Apple Fixes App Store Security Risk
Finding a fatal security flaw in your system is embarrassing enough; allowing your primary competitor to find it is even worse.
For years, Apple's App Store has unknowingly exposed iDevice (iPhone, iPad, and iPod Touch) users to a potential account hijack. A security expert for Google identified this shortcoming, prompting Apple to repair it; the process took eight months.
The security threat was a fairly insidious one, and required only a computer and an iDevice on the same Wi-Fi network. When users log into the App Store and make a purchase, they are required to enter their passwords to do so. Meanwhile, a hacker running a simple program on a computer could discern both a username and a password at the moment of purchase.
This process would allow a hacker to use a stolen account for his or her own ends. Some purchases on the App Store range up to $1,000, and Apple is not generally inclined to give refunds, which could leave users' wallets in a considerable amount of turmoil.
Elie Bursztein, who works for Apple competitor Google and runs his own security blog, discovered the bug in July 2012 and reported it immediately. The problem stems from Apple's failure to implement HTTPS protocols, which provide encryption for sensitive login information across a variety of platforms.
"I decided to render those attacks public, in the hope that it will lead more developpers (sic) (in particular mobile ones) to enable HTTPS," writes Bursztein, detailing the various ways a potential hijacker could take advantage of Apple's laxity. "Please don't let your users down and do the right thing: use HTTPS!"
Bursztein details five different kinds of attacks that the security flaw allowed. Password stealing and privacy leaks are fairly standard practices by which hackers compromise users' personal and financial information.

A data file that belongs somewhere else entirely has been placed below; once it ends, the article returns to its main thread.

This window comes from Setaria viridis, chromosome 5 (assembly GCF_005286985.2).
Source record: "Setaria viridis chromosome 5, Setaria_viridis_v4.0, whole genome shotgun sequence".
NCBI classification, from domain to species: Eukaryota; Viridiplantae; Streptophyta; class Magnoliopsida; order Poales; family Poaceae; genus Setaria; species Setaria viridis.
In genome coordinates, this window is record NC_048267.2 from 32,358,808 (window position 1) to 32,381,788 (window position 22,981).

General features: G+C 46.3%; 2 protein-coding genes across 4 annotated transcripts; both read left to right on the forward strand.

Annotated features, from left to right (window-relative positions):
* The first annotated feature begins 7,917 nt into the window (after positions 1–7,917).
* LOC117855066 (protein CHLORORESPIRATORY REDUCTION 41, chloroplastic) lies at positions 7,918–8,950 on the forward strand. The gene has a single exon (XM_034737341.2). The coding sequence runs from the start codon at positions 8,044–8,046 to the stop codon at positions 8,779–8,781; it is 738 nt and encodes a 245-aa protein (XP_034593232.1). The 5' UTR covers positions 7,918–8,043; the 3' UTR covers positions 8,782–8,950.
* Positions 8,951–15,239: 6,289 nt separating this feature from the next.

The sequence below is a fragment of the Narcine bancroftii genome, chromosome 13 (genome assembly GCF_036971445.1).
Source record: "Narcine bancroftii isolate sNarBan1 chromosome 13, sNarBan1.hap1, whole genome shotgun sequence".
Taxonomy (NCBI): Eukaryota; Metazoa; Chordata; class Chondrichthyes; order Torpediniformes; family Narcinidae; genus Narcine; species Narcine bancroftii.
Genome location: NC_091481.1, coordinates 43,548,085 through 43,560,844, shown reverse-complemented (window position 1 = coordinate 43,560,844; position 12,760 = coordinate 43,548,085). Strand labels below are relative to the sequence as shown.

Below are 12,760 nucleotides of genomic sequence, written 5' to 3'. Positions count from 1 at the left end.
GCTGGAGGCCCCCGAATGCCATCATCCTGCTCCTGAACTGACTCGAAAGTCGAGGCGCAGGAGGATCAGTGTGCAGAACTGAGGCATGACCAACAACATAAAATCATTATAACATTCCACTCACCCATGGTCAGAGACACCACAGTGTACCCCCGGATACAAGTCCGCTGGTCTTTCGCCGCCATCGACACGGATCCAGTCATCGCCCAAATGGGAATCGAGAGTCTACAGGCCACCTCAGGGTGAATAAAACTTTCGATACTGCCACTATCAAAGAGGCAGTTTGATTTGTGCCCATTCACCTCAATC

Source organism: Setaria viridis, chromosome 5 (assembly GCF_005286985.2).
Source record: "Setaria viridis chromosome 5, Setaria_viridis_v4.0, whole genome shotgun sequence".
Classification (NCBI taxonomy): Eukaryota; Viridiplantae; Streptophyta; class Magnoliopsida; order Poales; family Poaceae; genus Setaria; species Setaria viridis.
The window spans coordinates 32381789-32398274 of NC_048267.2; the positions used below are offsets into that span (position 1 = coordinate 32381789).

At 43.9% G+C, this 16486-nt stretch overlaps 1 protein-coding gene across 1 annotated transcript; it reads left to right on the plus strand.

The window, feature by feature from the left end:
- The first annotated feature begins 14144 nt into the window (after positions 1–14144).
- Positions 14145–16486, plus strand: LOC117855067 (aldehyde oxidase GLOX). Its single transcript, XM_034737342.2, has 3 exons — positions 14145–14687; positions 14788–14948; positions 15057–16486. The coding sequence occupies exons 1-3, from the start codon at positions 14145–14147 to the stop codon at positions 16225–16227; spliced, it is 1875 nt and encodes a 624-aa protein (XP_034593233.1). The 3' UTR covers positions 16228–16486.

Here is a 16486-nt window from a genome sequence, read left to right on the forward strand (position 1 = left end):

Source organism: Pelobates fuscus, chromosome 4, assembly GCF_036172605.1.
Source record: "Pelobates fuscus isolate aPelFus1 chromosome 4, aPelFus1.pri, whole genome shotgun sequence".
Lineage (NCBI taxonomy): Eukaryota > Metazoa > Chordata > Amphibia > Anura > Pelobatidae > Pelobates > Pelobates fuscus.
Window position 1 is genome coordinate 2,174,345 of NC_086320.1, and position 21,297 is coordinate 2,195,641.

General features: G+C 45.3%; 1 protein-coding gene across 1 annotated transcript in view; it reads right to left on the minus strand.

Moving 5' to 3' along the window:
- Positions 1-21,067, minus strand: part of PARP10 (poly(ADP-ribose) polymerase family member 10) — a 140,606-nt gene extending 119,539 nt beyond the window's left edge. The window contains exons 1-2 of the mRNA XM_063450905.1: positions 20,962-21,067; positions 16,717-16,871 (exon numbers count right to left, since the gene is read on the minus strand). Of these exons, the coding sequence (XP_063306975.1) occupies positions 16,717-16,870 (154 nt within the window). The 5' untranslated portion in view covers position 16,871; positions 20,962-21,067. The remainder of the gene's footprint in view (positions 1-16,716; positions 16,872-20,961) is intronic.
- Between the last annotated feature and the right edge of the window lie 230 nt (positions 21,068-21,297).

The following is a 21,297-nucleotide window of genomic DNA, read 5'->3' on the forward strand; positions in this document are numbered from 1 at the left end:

App swapping, fake app upgrades and preventing application installation are methods by which hackers foist dangerous, unwanted apps onto users by replacing safe, desired ones. [See also: 15 Must-Have Apps for the New Verizon iPhone User]
Bursztein theorizes that an enterprising hacker could have gotten rich by designing a simple $1,000 app, stealing user information, and forcing them to purchase and install it. By the time Apple got wise to this scheme, the hacker would presumably already have a small fortune in the bank, and be impossible to track, thanks to the vagaries of public Wi-Fi.
One bright spot in this whole mess is that it's not clear whether hackers were actually able to compromise anyone's information this way. Bursztein found the flaw, reported it, and Apple (eventually) fixed it without too much of an outcry. Now that Apple has implemented HTTPS in the App Store, further breaches of this type will be impossible.
As for App Store users, they can buy apps on public Wi-Fi with confidence, at least for the time being. No doubt, this will not be the last security exploit on a mobile operating system.